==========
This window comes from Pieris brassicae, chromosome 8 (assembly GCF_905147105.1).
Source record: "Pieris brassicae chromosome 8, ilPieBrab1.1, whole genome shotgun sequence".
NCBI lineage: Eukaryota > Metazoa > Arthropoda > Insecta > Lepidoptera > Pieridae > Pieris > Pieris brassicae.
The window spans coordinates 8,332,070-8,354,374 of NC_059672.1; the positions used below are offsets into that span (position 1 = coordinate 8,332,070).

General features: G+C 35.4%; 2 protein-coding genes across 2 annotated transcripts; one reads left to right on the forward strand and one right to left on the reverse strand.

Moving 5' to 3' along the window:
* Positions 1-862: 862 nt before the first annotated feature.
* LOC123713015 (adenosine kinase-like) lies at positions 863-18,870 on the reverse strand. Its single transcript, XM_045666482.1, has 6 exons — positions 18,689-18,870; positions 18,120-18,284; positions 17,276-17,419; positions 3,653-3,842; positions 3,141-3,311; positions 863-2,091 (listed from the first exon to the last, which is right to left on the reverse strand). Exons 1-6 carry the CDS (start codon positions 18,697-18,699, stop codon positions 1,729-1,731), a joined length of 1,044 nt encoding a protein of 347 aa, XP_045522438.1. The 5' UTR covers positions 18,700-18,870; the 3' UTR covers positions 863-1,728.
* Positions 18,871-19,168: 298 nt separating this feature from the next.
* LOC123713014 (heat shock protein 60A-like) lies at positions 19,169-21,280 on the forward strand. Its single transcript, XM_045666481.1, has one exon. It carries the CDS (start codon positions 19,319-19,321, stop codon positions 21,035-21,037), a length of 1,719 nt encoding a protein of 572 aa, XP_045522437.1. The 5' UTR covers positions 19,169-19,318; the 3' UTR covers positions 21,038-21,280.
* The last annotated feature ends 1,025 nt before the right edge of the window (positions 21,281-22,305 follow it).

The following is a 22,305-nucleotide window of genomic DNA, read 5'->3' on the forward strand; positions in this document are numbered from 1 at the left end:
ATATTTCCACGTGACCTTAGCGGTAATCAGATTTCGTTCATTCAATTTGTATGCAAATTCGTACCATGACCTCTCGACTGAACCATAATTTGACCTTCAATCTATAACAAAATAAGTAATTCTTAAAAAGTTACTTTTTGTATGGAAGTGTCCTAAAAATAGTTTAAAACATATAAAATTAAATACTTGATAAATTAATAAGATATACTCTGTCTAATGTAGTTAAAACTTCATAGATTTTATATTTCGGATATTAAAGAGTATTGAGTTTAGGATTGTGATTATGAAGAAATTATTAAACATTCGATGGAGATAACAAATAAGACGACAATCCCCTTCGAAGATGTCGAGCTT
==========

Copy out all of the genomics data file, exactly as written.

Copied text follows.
This window comes from Pieris brassicae, chromosome 8 (assembly GCF_905147105.1).
Source record: "Pieris brassicae chromosome 8, ilPieBrab1.1, whole genome shotgun sequence".
NCBI lineage: Eukaryota > Metazoa > Arthropoda > Insecta > Lepidoptera > Pieridae > Pieris > Pieris brassicae.
The window spans coordinates 8,332,070-8,354,374 of NC_059672.1; the positions used below are offsets into that span (position 1 = coordinate 8,332,070).

General features: G+C 35.4%; 2 protein-coding genes across 2 annotated transcripts; one reads left to right on the forward strand and one right to left on the reverse strand.

Moving 5' to 3' along the window:
* Positions 1-862: 862 nt before the first annotated feature.
* LOC123713015 (adenosine kinase-like) lies at positions 863-18,870 on the reverse strand. Its single transcript, XM_045666482.1, has 6 exons — positions 18,689-18,870; positions 18,120-18,284; positions 17,276-17,419; positions 3,653-3,842; positions 3,141-3,311; positions 863-2,091 (listed from the first exon to the last, which is right to left on the reverse strand). Exons 1-6 carry the CDS (start codon positions 18,697-18,699, stop codon positions 1,729-1,731), a joined length of 1,044 nt encoding a protein of 347 aa, XP_045522438.1. The 5' UTR covers positions 18,700-18,870; the 3' UTR covers positions 863-1,728.
* Positions 18,871-19,168: 298 nt separating this feature from the next.
* LOC123713014 (heat shock protein 60A-like) lies at positions 19,169-21,280 on the forward strand. Its single transcript, XM_045666481.1, has one exon. It carries the CDS (start codon positions 19,319-19,321, stop codon positions 21,035-21,037), a length of 1,719 nt encoding a protein of 572 aa, XP_045522437.1. The 5' UTR covers positions 19,169-19,318; the 3' UTR covers positions 21,038-21,280.
* The last annotated feature ends 1,025 nt before the right edge of the window (positions 21,281-22,305 follow it).

The following is a 22,305-nucleotide window of genomic DNA, read 5'->3' on the forward strand; positions in this document are numbered from 1 at the left end:
ATATTTCCACGTGACCTTAGCGGTAATCAGATTTCGTTCATTCAATTTGTATGCAAATTCGTACCATGACCTCTCGACTGAACCATAATTTGACCTTCAATCTATAACAAAATAAGTAATTCTTAAAAAGTTACTTTTTGTATGGAAGTGTCCTAAAAATAGTTTAAAACATATAAAATTAAATACTTGATAAATTAATAAGATATACTCTGTCTAATGTAGTTAAAACTTCATAGATTTTATATTTCGGATATTAAAGAGTATTGAGTTTAGGATTGTGATTATGAAGAAATTATTAAACATTCGATGGAGATAACAAATAAGACGACAATCCCCTTCGAAGATGTCGAGCTT